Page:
Football in Scotland

by / Friday, 14 March 2014

Football is a very important part of cultural life in Scotland for many people and this Sunday, (16th March) sees the first major domestic final of the season, The Scottish League Cup.  This is a ‘knockout’ tournament, the format of which is similar throughout world football.  Teams are drawn against each other and play one match, the winner of which advances to the next round.  Now, this Sunday, the two remaining teams will compete for silverware.

The first point of interest about this match is that Celtic, possibly the most famous team from Scotland, are not involved in it.  They were disposed of at the Greenock Morton at the earliest opportunity setting the tone for a season of disappointment, in the eyes of many of their own supporters.

Instead, the final will be contested by Aberdeen and Inverness Caledonian Thistle.  Aberdeen have a rich history in this tournament, having won it on five previous occasions.  However, a long memory is required to bring to mind their last victory, in the 1995-96 season.  Not only has it been eighteen years since their last final victory but it has also been fourteen years since their last final appearance.  While the club has a proud history (they remain the only Scottish team to have own two European trophies), their fans have had precious little to celebrate of late.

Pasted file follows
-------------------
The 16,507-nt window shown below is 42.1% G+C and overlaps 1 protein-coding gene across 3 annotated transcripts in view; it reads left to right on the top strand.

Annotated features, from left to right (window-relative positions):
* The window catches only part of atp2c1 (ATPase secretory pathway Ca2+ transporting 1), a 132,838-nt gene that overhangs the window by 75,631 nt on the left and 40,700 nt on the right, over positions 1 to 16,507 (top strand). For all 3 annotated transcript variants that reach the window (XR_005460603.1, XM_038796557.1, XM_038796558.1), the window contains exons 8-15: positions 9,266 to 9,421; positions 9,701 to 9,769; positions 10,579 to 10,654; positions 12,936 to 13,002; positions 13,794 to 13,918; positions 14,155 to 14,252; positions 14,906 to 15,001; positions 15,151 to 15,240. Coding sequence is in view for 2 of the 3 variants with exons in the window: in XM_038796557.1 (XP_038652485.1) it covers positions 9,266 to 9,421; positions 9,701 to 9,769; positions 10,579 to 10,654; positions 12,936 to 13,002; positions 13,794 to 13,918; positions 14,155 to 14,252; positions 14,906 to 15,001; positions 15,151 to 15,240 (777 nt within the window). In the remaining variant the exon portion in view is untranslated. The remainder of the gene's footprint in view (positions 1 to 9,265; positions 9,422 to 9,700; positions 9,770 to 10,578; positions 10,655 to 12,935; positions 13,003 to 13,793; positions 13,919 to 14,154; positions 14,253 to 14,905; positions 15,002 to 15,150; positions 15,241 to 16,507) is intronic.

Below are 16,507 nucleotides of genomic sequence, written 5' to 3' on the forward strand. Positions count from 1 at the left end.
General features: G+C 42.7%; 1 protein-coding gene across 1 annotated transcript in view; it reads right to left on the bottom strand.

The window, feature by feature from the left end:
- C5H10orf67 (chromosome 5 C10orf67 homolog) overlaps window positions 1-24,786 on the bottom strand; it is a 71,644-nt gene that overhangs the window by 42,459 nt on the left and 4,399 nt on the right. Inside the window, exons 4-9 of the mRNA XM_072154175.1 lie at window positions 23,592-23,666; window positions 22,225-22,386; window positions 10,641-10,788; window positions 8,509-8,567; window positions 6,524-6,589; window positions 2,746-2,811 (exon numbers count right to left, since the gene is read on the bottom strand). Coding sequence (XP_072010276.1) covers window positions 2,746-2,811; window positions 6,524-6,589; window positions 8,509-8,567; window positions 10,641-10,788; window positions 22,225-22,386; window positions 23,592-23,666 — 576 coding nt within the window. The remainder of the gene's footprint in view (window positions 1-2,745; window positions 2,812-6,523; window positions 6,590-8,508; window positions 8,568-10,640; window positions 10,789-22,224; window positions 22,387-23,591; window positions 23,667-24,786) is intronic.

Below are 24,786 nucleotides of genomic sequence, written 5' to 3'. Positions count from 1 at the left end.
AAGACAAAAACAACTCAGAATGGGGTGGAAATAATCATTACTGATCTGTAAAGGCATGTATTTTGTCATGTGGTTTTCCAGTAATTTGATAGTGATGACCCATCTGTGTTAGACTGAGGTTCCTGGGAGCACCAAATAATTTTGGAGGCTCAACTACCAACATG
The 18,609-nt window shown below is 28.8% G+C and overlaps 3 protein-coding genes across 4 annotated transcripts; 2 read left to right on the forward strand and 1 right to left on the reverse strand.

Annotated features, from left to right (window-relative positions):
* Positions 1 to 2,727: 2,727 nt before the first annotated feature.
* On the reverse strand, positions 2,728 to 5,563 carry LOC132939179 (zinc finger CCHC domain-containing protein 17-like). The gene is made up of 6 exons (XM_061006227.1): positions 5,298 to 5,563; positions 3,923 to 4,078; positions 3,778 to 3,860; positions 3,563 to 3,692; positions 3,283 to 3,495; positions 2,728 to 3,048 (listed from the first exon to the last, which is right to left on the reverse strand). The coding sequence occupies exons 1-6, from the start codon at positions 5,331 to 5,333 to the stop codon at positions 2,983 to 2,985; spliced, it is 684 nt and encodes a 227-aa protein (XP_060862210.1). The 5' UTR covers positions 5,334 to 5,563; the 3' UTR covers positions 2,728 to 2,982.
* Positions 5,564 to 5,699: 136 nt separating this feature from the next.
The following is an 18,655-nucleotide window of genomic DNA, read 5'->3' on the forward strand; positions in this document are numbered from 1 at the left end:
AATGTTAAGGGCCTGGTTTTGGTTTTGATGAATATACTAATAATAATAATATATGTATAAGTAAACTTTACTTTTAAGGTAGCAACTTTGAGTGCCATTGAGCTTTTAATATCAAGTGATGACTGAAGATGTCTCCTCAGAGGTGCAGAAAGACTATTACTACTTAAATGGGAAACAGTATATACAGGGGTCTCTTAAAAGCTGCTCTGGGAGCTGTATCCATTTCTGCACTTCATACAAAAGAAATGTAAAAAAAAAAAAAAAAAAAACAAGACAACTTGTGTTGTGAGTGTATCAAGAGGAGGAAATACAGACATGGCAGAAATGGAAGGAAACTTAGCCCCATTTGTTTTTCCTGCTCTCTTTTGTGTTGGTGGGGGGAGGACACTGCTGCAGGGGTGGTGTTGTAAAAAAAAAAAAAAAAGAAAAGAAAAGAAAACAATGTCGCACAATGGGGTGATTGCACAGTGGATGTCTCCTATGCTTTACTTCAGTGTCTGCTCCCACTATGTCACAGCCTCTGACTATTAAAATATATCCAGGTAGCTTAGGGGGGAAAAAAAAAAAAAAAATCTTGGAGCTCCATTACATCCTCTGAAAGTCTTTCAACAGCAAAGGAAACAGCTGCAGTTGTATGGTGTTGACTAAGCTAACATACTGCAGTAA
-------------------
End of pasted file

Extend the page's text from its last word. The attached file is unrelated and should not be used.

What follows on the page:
Regardless of the outcome of the match, their opponents Inverness Caley Thistle have already made history.   This is their debut appearance in a major final.  Caley only entered top-level football in 1994 and since then have had a remarkable journey from the doldrums of the third division to their premier league where they are now firmly entrenched.

Opinion is divided as to who the victor will be.  On paper, Aberdeen appear a much stronger prospect, on an imperious run of form which has seen them twice beat Celtic in the last month.  The forty thousand fans they will bring are expectant.   Inverness are clearly the underdogs however the beauty of the cup is in its unpredictability.  Once the teams step on to the pitch current form becomes less important and history largely irrelevant.

You can watch the match on BBC 1.  Kick-off is at 2.30 on Sunday 16th March.